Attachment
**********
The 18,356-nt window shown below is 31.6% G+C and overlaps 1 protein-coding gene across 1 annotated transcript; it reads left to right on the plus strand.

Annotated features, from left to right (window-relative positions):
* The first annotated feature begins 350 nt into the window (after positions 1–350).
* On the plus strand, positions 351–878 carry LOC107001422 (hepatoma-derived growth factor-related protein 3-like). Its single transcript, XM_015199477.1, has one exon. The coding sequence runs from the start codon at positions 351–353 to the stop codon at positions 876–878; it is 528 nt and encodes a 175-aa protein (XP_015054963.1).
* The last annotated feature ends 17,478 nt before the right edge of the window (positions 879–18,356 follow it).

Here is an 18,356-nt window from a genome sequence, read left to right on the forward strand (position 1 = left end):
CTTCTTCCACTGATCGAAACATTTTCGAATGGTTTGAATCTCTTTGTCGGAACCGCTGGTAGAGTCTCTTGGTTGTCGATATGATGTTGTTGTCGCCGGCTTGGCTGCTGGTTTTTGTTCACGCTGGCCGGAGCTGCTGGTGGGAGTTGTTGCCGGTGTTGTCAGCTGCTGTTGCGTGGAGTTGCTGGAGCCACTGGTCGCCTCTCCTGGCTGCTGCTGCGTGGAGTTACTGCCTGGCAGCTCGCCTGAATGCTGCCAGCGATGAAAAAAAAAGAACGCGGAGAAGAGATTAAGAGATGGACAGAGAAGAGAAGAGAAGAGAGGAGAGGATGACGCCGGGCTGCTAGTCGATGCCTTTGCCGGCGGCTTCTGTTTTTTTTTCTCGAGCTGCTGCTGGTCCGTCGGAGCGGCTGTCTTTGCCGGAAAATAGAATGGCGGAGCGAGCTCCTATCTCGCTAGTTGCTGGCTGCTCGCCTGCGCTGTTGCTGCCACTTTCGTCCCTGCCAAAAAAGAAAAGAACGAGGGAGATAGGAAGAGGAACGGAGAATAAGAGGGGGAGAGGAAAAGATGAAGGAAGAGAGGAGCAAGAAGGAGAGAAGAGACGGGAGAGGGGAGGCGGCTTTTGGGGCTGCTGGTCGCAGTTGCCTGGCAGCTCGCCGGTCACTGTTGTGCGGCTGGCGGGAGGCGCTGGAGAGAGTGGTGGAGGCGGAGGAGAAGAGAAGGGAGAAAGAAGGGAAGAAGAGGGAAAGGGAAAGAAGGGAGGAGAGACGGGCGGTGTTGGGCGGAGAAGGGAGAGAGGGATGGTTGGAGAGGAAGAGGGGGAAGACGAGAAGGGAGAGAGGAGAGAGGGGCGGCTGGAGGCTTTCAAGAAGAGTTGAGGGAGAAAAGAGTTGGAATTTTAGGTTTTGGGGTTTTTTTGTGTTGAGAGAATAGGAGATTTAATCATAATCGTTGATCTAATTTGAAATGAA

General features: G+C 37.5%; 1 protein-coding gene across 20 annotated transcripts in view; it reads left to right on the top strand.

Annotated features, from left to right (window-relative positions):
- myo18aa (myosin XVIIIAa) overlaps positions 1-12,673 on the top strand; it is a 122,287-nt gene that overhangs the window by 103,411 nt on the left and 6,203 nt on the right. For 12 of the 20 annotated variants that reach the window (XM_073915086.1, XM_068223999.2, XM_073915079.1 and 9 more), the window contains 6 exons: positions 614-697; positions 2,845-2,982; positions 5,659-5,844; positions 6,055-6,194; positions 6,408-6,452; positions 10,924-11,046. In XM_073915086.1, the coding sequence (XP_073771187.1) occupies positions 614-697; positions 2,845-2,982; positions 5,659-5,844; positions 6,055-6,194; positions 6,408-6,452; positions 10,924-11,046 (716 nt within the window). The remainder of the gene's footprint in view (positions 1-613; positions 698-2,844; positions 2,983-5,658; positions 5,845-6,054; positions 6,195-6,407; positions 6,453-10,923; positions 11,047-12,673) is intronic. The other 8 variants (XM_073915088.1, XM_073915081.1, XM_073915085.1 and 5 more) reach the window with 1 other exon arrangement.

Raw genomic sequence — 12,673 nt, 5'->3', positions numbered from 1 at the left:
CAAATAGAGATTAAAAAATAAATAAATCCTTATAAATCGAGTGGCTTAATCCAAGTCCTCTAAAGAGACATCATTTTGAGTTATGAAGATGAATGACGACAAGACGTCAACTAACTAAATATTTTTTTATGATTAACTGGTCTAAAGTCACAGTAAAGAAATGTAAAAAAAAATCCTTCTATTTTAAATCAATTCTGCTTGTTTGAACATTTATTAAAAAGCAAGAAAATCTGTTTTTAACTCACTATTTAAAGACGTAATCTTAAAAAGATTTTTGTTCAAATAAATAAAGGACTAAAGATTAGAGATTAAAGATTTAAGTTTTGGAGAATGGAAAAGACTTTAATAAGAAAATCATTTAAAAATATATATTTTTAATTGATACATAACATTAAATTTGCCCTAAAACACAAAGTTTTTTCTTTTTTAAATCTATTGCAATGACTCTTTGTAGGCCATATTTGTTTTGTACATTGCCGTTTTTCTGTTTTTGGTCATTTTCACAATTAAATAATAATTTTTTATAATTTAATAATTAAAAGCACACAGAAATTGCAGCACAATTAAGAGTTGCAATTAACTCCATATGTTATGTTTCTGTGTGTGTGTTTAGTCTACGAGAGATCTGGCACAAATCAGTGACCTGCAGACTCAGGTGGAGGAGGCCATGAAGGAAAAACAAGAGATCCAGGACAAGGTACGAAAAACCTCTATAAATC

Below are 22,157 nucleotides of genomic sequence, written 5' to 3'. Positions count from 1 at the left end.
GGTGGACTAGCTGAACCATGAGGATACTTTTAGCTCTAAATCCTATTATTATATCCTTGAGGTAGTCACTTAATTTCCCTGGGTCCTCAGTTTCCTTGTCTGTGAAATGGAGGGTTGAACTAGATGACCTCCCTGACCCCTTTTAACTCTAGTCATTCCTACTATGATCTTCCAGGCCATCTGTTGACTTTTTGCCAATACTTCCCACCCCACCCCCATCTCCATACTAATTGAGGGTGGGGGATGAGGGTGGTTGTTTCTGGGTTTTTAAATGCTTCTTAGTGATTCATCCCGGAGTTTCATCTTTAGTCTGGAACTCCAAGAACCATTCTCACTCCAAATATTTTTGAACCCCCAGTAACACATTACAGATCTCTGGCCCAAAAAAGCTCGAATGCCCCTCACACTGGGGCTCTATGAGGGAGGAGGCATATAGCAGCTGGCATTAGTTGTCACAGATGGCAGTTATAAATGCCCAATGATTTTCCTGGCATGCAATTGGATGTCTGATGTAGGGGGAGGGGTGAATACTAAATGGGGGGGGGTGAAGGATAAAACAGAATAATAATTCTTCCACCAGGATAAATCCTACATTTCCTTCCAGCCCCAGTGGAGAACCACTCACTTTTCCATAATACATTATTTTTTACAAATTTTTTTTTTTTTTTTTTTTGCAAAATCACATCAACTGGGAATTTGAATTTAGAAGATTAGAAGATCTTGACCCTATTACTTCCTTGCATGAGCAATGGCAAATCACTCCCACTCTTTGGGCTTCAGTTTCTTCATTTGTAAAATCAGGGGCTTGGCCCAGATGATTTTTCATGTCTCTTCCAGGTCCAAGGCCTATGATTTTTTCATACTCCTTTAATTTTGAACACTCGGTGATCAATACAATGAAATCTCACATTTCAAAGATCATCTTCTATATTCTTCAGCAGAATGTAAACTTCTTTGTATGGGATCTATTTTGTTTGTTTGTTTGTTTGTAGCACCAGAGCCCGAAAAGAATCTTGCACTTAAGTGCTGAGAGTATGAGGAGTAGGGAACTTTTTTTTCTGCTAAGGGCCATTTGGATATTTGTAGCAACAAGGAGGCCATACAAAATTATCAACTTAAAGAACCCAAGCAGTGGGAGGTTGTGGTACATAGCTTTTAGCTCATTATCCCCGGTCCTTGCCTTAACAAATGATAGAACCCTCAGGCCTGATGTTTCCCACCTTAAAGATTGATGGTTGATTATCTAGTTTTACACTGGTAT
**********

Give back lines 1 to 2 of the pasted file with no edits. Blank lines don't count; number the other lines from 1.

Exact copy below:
The 18,356-nt window shown below is 31.6% G+C and overlaps 1 protein-coding gene across 1 annotated transcript; it reads left to right on the plus strand.

Annotated features, from left to right (window-relative positions):